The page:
After an emergency meeting on Friday, the board of Estonia Theater decided to continue discussing the allegations made against Aivar Mäe, director of the Estonian National Opera (Rahvusooper), next week. Mäe, will remain in his position, and go on vacation next week.
Arne Mikk, chairman of the board of Estonian National Opera, said at the press conference the board does not tolerate the behavior which was published in an article by investigative weekly Eesti Ekspress (link in Estonian).
On Monday, Ekspress wrote it has spoken with around a dozen current and former women employees at the National Opera, who said Mäe had both made inappropriate or humiliating comments to women colleagues and touched them inappropriately, over a period starting around 2013, through to this year.
Mäe initially denied the allegations but eventually apologized on Wednesday: "I sincerely apologize to the people who have been negatively affected by this and who I have inadvertently hurt."
Mikk said: "The truth can only be found in court, the board can not and will not try to solve the question of guilt."
Board member Helle-Moonika Helme added the director's guilt has not been confirmed in any way and the board has no power to convict someone.
Director of the Estonian Academy of Music and Theatre and board member Ivari Ilja said there will be another meeting next week where the allegations are further discussed.
Ilja added: "Documents and rules have to be created. Documents will certainly not live peoples' lives for them but they are important. Eveything regarding equal treatment and abuse, how cases are handled, what are the opportunities to make appeals, what are the next moves of someone in these situations."
He added employees can trust the board and come to them with their problems.
Arne Mikk added Mäe will head off to his planned vacation next week and will meet with lawyers to discuss his next move.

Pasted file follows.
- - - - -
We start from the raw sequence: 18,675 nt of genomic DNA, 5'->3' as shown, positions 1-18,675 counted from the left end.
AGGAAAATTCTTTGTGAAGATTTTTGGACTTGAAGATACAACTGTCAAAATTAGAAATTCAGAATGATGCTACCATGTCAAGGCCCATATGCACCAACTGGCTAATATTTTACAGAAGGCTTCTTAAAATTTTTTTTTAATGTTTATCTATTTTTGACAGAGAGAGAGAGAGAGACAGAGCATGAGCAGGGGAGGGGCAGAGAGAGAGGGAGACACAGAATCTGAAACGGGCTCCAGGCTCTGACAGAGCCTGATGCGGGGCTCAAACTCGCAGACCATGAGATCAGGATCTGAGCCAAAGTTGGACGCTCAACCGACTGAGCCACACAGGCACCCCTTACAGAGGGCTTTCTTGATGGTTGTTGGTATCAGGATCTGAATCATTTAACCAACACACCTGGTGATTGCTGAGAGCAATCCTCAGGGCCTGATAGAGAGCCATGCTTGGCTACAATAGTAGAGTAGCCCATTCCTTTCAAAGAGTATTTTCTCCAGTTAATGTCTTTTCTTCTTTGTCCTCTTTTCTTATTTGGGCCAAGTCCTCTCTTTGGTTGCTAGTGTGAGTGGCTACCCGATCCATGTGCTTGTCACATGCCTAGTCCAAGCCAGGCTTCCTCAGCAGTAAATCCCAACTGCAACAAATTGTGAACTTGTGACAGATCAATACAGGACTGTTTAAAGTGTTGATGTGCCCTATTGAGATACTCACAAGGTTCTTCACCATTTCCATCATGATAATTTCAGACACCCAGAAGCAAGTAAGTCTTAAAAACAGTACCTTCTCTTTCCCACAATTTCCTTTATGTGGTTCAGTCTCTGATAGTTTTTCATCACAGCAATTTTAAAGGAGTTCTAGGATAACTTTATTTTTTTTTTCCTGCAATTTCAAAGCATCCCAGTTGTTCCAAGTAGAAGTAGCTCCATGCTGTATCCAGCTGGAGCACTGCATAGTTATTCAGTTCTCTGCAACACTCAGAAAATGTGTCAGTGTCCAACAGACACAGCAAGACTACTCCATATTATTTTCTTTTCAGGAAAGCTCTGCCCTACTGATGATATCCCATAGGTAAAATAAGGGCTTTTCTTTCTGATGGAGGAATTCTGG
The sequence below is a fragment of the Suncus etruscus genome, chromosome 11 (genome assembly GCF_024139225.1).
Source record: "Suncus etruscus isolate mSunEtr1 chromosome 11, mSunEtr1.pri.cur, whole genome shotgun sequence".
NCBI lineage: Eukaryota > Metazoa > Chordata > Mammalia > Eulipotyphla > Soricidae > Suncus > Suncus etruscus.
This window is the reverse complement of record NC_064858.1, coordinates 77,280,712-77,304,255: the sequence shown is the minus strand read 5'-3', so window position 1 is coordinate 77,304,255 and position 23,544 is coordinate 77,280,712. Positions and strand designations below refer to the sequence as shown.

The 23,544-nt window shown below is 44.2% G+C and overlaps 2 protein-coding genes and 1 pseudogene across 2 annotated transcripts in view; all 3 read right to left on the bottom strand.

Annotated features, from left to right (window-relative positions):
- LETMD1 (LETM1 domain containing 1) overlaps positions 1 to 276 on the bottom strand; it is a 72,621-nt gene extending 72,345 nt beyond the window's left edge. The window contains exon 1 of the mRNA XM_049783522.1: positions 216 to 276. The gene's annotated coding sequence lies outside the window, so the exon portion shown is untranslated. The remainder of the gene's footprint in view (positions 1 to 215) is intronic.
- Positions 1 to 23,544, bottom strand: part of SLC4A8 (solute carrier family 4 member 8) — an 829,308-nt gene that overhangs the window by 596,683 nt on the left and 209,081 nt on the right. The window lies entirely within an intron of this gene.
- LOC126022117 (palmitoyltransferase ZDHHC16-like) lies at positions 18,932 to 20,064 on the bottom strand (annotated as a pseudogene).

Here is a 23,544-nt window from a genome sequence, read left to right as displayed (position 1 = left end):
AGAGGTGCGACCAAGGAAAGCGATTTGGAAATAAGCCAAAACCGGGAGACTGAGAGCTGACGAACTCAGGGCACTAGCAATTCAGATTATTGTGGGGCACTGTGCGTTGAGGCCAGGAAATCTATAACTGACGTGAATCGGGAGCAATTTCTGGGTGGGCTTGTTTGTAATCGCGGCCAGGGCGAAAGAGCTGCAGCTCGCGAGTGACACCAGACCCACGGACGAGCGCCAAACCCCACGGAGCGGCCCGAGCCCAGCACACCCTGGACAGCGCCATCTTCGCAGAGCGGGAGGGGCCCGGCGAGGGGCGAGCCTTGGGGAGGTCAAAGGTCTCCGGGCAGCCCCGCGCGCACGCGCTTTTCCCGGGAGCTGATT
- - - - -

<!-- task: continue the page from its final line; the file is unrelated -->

Mikk said: "This new generation does not approve of his humor and he has realized that his behavior and attitude has to, and will, change."
Mikk explained that it is a tradition that before a premiere, the actors are sometimes nudged on their bottom to go on stage, but no slapping is tolerated. He added that these allegations will certainly leave their mark on the theater's further activities.
Mikk added: "Everyone will walk the halls with gloomy faces, nobody will be hugged or kissed because otherwise there's always a chance to say, oh did you see what he did. And that will create a different environment in the theater because there will not be as much joy."
On Friday, the police called for women who experienced harassment to step forward so an investigation can begin.
Jelena Mirošnitšenko, Police and Border Guard (PPA) North Prefecture official, said women sometimes fear going to the police in cases such as this because they think their names will go public but said the police will not disclose anyone's information.
She said: "We want to help the women who talked about workplace harassment in the article. We ask everyone who was part of the episodes mentioned in the article, or witnesses, to go to the police as soon as possible."
Editor: Kristjan Kallaste